Charitable Deductions. Under the Coronavirus Aid, Relief and Economic Security (CARES) Act that was passed in March 2020, you can deduct up to $300 per tax return in 2020 for charitable donations if you take the Standard Deduction. The Act provides that can deduct up to $300 (single) and $600 (married) in 2021 for charitable donations if you take the Standard Deduction. The Act allows you to deduct up to 100% of your AGI in charitable donations made to qualified charities in 2021. This higher limit only applies to cash gifts that go to a public charity. For example, if you give cash to your donor-advised fund the regular deduction limits apply.

Education Credits and Deductions. In 2020 the American Opportunity Credit of 2.5K and the Lifetime Learning Credit of 2K were subject to two different Modified AGI phase out limits. The Act makes both these tax credits subject to the same phase out limits of 80K to 90K (single) and 160K to 180K (married). The Act permanently eliminates the tax deduction for qualified tuition and related expenses.

Student Loan Relief. The Act extends the CARES Act provision that allows an employer to pay qualified student loan payments tax-free through its employer education assistance program (up to $5,250). The provision applies to payments made through December 31, 2025.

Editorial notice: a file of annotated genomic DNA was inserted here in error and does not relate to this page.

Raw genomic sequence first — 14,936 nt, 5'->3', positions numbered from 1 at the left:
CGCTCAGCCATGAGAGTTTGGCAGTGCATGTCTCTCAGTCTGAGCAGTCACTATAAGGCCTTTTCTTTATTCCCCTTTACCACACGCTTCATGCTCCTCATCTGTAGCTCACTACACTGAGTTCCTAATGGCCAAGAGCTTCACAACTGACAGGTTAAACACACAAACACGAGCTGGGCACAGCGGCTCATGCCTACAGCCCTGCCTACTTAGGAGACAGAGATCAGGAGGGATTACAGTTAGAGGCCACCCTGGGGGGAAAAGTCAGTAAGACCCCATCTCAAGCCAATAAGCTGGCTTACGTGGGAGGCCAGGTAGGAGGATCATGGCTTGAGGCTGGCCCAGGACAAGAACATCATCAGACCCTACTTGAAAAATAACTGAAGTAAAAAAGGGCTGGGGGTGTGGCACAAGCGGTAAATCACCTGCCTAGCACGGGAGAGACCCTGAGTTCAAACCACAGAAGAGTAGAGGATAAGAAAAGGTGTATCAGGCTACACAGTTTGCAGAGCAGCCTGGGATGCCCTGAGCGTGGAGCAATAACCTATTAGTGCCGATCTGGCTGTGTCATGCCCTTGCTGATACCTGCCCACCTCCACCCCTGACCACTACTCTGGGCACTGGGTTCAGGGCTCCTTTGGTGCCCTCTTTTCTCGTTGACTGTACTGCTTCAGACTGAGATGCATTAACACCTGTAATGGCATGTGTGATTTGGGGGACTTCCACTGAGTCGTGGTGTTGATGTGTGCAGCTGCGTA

Temporary special rules for health and dependent care flexible spending arrangements. The Act allows taxpayers to roll over unused amounts in their health and dependent care flexible spending arrangements from 2020 to 2021 and from 2021 to 2022. This provision also permits employers to allow employees to make a 2021 midyear prospective change in contribution amounts.

Temporary Lookback for Earned Income Tax Credit (EITC) and Child Tax Credit (CTC) The EITC and CTC are two of the most important income support programs that the federal government delivers through the tax code.  These programs offer significant refundable tax credits to working taxpayers who have earned income for the year in which they claim the credits. Unemployment compensation is not considered earned income for these credits. The EITC provides a credit as a percentage of earnings up to a certain maximum, while the CTC provides a fixed dollar amount refundable credit subject to a phase out based on AGI. The Act allows taxpayers to use their 2019 earnings, if higher than their 2020 earnings, when filing their 2020 tax returns for the purposes of claiming these credits.

Prohibition on Surprise Medical Bills. Individuals covered by a group health plan or individual/group health insurance receiving non-emergency services at a network facility cannot be balance billed by a non-network provider, unless the non-network provider gives notice to the individual and the individual consents. There is an exception for “ancillary services,” which is defined by the Act and includes anesthesiology, pathology, radiology (among other services).

Food and Beverage Business Expense Deduction. The Act increases the business expense deduction for the cost of food and beverage expenses related to the trade or business from 50% to 100% if the food and beverages are provided by a restaurant. This applies to business expenses incurred in 2021 and 2022.

If you have any questions about tax issues, please do not hesitate to call our office (610-651-2777).